The communique also calls upon the international community, development partners, non-state actors and other interested parties to assist IGAD member States to manage and maintain the sustainability of the Blue Economy as well as the livelihoods of the communities in the region.

In the same spirit, the ministers also agreed to adopt a whole government approach in implementing the IGAD Blue Economy Strategy.

The IGAD Secretariat, as per the directive of the Ministers of the members States, would also be compelled to support member countries in the development of the National Blue Economy Strategies, and strengthen the Blue Economy section within it.

Furthermore, the Secretariat would be responsible for resource mobilisation to support the development and sustainable management of the Blue Economy sections within the region.

The crafting and adoption of the important communique comes in the wake of realization by the countries about the mandate IGAD has within agriculture and environment, including achieving sustainable economic development, poverty alleviation, management of natural resources and effective environmental protection.

The strategy paper also spells a unifying framework on the Blue Economy on areas of cooperation stipulated in the agreement establishing IGAD and States’ committal to cooperate within the Blue Economy sectors that include among others environmental protection and management of national resources of the region.

The Ministers acknowledged the intrinsic values of the Blue Economy and its vital role in the function of the aquatic ecosystems and the sustenance of all forms of biodiversity and livelihood to adopt this important paper.

The importance of protecting and establishing the Blue Economy for socio-economic and ecosystem services also played a major role in coming up with working guidelines to spur growth of the Blue Economy within the sister States.

Seriously emerging challenges notwithstanding, the Ministers recognised the Blue Economy space, ecosystems and the unique forms of lives within their respective countries that must be safeguarded.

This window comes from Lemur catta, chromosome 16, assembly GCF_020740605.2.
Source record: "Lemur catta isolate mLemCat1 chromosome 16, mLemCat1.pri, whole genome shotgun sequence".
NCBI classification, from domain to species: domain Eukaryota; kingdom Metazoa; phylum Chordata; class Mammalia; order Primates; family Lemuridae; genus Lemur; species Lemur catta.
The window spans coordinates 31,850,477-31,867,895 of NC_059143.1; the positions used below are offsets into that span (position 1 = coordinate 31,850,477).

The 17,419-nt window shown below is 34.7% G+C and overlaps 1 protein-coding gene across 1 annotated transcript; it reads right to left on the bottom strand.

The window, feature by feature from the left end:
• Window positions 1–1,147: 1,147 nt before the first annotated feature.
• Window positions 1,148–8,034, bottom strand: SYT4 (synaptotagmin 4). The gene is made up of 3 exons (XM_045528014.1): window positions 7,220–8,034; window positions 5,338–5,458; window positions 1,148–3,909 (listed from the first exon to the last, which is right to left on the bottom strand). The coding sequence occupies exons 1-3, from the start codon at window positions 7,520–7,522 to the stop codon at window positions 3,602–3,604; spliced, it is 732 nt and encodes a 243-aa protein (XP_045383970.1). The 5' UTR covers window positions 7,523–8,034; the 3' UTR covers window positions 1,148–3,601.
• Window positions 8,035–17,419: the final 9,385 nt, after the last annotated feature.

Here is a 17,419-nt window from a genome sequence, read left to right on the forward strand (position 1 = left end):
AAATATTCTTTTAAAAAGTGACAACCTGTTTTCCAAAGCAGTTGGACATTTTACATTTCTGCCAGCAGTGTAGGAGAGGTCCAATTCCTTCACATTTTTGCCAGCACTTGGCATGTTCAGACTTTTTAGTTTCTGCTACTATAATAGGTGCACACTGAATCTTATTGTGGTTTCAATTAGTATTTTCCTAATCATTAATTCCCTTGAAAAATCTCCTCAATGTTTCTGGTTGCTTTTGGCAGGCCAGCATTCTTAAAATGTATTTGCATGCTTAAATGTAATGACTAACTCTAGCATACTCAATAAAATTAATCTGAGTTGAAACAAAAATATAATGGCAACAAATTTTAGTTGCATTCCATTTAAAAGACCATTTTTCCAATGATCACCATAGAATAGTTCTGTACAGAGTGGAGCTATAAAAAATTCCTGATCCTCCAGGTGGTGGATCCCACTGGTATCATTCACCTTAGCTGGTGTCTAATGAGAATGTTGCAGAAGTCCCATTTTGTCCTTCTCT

Besides that, the concerns that the environment pollution and degradation that posed a great threat to sustainable development and could lead to vulnerability of the livelihoods of communities in the region triggered the urge to prepare and endorse the paper.

The Ministers acknowledged the fact that a sustainable Blue Economy needs to involve the active representation and participation of both women and men.

At the same time, the countries had remained mindful of their commitment to domesticate and coordinate the implementation of IGAD Regional policies and strategies that include the IGAD cooperate policy, environment policy, the IGAD  biodiversity policy and protocol, the IGAD wildlife management strategy, the IGAD Water policy, the IGAD regional tourism master plan and the IGAD forest policy.

Others included the African Union and the United Nations multilateral environment agreements to which the States are partners.

Above all, the birth of the communique was prompted by the fact that the sister States wanted to enhance the alignment of their national Blue Economy Strategies with the African Union Blue Economy Strategy, the African Union Agenda of 2063 and its 10-year implementation plan as well as the United Nations sustainable development goals.

“Noting the increasing impact of the climate change on the livelihood and resilience of the communities and the environment, and cognisant of the impact of the forced displacement of the region’s natural resources, it is important that a working strategy be put in place to address all these nagging problems hindering the smooth growth of Blue Economy within this region,” remarked Gibril Ibrahim, the chairman of IGAD who presided over the official signing and adoption of the communique by the Ministers.

By George Agimba